Type to search

Victor of Aveyron – The Feral Boy from France

BY Sonal Panse October 28, 2019
Artwork of Victor of Aveyron.

Artwork of Victor of Aveyron. (Gallica Digital Library)

Victor of Aveyron was a feral child discovered in the environs of Saint-Sernin-sur-Rance. While he attracted a lot of public attention at the time, attempts to civilize and integrate him into French society were not successful.

Discovering Victor of Aveyron

In 1794, the woodmen of Aveyron in France noticed a strange boy in the woods near Saint-Sernin-sur-Rance. He wore a ragged shirt and appeared to behave more like a wild animal than a human being, walking on all fours and foraging for food on the ground. The woodmen weren’t able to get near him, but saw him on several occasions during the next four years. In January 1800, they were able to capture him—or he approached them; there are conflicting stories about that—and found him to be completely feral and unaccustomed to being around human beings.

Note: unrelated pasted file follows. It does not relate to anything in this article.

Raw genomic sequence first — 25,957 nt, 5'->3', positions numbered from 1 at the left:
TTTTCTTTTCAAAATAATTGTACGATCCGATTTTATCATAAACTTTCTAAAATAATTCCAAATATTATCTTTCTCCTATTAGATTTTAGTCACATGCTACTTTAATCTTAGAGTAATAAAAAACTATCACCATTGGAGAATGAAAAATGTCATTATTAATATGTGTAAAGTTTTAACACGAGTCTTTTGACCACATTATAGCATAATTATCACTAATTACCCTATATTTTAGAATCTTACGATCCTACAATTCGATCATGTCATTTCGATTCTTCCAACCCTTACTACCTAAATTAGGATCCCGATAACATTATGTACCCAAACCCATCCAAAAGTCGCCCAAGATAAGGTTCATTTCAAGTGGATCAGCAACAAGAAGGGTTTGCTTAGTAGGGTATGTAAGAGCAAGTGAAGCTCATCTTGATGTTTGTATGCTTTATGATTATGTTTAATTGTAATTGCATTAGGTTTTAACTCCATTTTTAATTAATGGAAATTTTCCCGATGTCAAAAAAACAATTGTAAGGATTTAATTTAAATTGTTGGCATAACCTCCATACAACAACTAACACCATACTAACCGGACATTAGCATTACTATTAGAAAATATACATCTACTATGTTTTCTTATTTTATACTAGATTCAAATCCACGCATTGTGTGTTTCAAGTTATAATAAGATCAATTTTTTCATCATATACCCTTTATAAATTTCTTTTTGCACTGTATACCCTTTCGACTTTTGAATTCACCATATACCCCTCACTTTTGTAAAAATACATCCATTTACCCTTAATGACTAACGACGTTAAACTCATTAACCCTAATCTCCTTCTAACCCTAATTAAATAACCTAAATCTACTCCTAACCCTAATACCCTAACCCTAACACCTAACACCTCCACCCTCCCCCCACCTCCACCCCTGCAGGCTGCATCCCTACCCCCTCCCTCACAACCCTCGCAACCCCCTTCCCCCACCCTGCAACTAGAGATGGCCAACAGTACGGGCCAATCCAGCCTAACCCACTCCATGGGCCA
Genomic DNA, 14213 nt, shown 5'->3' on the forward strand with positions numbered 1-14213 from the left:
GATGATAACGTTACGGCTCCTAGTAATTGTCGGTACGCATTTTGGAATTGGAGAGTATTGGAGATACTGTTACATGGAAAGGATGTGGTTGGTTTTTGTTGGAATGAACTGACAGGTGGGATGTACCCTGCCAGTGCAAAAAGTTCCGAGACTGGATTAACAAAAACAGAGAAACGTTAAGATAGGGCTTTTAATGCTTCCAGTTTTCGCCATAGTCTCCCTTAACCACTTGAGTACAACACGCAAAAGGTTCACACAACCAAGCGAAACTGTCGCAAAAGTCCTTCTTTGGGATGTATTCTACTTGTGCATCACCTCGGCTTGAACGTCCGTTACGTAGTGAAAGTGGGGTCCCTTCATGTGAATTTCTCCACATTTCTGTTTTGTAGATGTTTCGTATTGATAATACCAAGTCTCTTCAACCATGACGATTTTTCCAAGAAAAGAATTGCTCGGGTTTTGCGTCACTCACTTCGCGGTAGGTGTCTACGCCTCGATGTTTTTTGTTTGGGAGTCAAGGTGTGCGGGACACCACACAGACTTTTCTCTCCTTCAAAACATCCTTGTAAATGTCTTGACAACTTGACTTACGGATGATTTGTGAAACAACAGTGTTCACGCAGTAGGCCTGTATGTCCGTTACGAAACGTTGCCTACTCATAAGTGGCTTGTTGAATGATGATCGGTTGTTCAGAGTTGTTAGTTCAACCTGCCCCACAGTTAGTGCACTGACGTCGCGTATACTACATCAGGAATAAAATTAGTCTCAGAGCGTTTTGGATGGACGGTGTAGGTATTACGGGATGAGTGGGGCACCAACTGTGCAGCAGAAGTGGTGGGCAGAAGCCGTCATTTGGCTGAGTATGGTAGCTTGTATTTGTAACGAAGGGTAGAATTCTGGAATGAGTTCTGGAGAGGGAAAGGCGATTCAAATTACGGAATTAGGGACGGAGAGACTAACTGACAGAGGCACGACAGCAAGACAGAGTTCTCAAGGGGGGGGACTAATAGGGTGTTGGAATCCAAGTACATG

He appeared to be around 12 or 15 years old. Incapable of speech, he could only produce animal-like sounds, and, at first, he also seemed to be deaf. There was no way of knowing who he was or for how long he had been alone in the woods. There was some speculation that he might have been an illegitimate child and that his parents or caretakers had abandoned him on account of his obvious cognitive disabilities.

The authorities in Aveyron placed him in an orphanage and he sparked a great deal of public interest, but it was not easy to care for him. Dubbed the Wolf Child, he disliked being forced to wear clothes and tore them off at every opportunity. Pierre Joseph Bonnaterre, a naturalist, observed his behaviour and noticed that his mood brightened in sunlight. Also, when it snowed, he ran outdoors, tore off his clothes, rolled naked in the snow, and ate it by the handfuls. He appeared to be completely impervious to the cold, and also to the presence of humans, unless they had anything he could eat.

Attempts to rehabilitate Victor

After a few weeks in Aveyron, the authorities decided it might be better for the boy if they sent him to the National Institute of the Deaf in Paris. Although he wasn’t deaf, the experts there might be better able to care for him. There was much public debate at the time about whether it was morally right to try and civilize the boy or let him remain as he was.